The postponed presidential and legislative runoffs and elections in Haiti have finally been given a new date. According to Miami Herald, it is now set to take place on January 24, 2016. Head of the Provisional Electoral Council Pierre-Louis Opont shared the date in a letter to President Michel Martelly after the nine-member council meeting was finally dismissed. Just the day before, Opont told Martelly that it was impossible to organize the elections for January 17, and so the final date could be staged to guarantee the handover of power from one president to another in time to meet the imposed deadline for February 7.
Haiti’s outgoing leader met with election authorities Tuesday in search of a solution to the country’s deepening electoral impasse, after an official said it would be impossible to hold a presidential runoff in time for a transfer of power by the constitutional deadline. President Michel Martelly announced last week that Haiti’s Provisional Electoral Council was warning that the runoff must be held by Jan. 17 to fulfill the constitutional mandate of inaugurating a new president Feb. 7.
The latest date that Haiti could hold its postponed presidential runoff to meet a constitutionally mandated hand-over of power deadline by outgoing President Michel Martelly is Jan. 17, Prime Minister Evans Paul said. But meeting that deadline will depend heavily on whether a five-member electoral evaluation commission is able to find a solution to break the political impasse, Paul acknowledged during a visit to South Florida over the weekend to attend the funeral of longtime friend and respected Haitian journalist Pharès Duverné. Duverné, who received political exile in South Florida in 2001 after fleeing Haiti amid attacks against journalists, died in an Orlando hospital on Dec. 13 of kidney failure.
The United Nations Security Council urged Haiti on Wednesday to quickly reschedule its postponed presidential election ahead off further civil unrest. The second round of voting to choose a successor to President Michel Martelly had been due to go ahead on December 27 but was cancelled after fraud allegations. The first-round of voting and the subsequent lengthy and delayed vote count was marked by street protests alleging official corruption. An “election evaluation committee” has been set up to determine a way forward, but no new date has been set for the run-off, leaving the western hemisphere’s poorest country once more in political limbo.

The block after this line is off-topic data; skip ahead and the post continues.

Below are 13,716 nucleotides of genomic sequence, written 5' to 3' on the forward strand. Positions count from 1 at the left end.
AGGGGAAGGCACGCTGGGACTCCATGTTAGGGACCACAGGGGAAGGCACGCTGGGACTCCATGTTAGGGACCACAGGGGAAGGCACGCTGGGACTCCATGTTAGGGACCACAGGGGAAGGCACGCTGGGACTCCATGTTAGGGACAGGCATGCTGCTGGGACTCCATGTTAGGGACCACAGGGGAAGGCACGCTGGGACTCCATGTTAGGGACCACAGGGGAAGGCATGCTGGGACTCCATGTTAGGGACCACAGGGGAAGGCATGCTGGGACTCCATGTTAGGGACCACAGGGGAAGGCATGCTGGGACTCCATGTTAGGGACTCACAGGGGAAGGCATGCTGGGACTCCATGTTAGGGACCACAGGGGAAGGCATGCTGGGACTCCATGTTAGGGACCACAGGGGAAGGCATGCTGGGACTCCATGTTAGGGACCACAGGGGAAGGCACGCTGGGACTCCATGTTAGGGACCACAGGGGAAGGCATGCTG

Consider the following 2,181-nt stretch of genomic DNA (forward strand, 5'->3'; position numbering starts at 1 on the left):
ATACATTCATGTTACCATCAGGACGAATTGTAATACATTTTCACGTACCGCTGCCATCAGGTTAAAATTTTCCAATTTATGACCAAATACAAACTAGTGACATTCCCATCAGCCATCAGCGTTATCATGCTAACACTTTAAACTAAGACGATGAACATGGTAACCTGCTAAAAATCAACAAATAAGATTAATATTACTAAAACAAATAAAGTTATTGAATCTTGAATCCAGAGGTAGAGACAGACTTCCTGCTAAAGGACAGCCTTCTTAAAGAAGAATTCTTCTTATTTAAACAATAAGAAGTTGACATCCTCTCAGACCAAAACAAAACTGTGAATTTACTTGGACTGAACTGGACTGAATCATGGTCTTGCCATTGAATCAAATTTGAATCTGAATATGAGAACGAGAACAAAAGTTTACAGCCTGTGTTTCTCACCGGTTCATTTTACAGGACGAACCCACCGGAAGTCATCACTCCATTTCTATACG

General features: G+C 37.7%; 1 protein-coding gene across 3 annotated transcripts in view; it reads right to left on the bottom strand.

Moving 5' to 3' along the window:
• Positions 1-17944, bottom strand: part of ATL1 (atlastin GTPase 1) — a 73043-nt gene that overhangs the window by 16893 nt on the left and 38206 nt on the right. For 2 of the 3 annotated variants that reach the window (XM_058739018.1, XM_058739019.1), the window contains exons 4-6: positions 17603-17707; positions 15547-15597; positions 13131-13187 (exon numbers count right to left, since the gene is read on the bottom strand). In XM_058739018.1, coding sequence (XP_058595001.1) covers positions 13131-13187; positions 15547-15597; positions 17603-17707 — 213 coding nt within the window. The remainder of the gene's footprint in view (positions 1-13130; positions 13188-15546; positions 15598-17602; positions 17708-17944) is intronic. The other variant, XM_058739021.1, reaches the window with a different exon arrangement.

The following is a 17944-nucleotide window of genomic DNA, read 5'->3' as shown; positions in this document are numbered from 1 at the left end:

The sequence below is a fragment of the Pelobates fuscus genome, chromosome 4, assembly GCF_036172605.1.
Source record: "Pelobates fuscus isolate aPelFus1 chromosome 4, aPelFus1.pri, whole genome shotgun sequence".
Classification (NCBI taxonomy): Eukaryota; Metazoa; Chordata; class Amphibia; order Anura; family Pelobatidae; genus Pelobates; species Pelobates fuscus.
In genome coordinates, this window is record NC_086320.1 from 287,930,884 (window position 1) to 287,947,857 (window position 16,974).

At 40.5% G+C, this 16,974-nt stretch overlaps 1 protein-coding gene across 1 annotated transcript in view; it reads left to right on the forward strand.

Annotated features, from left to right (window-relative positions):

Haiti’s opposition and Senate have rejected a newly formed electoral commission, saying the President Michel Martelly-created body fails to respond to demands of Haitians seeking an inquiry into the Oct. 25 first round presidential vote. Nor does the commission, they say, resolve the post-electoral impasse that has been holding up a presidential runoff. “It doesn’t correspond to what the society has been asking, to what the candidates have been asking; nor does it assure the credibility of the process,” said Senator Jocelerme Privert. “I believe all actors have to begin to think about what’s in the best interest of the nation — peace, security, stability in the first days of 2016. This commission will not provide any of that.” A coalition of eight presidential candidates, dubbed the G8, also issued a statement about the commission, calling it a “cosmetic solution” to the crisis. Members said “it is inconceivable and unacceptable” that the country’s embattled Provisional Electoral Council and executive would work together to force such a solution on them without consulting them.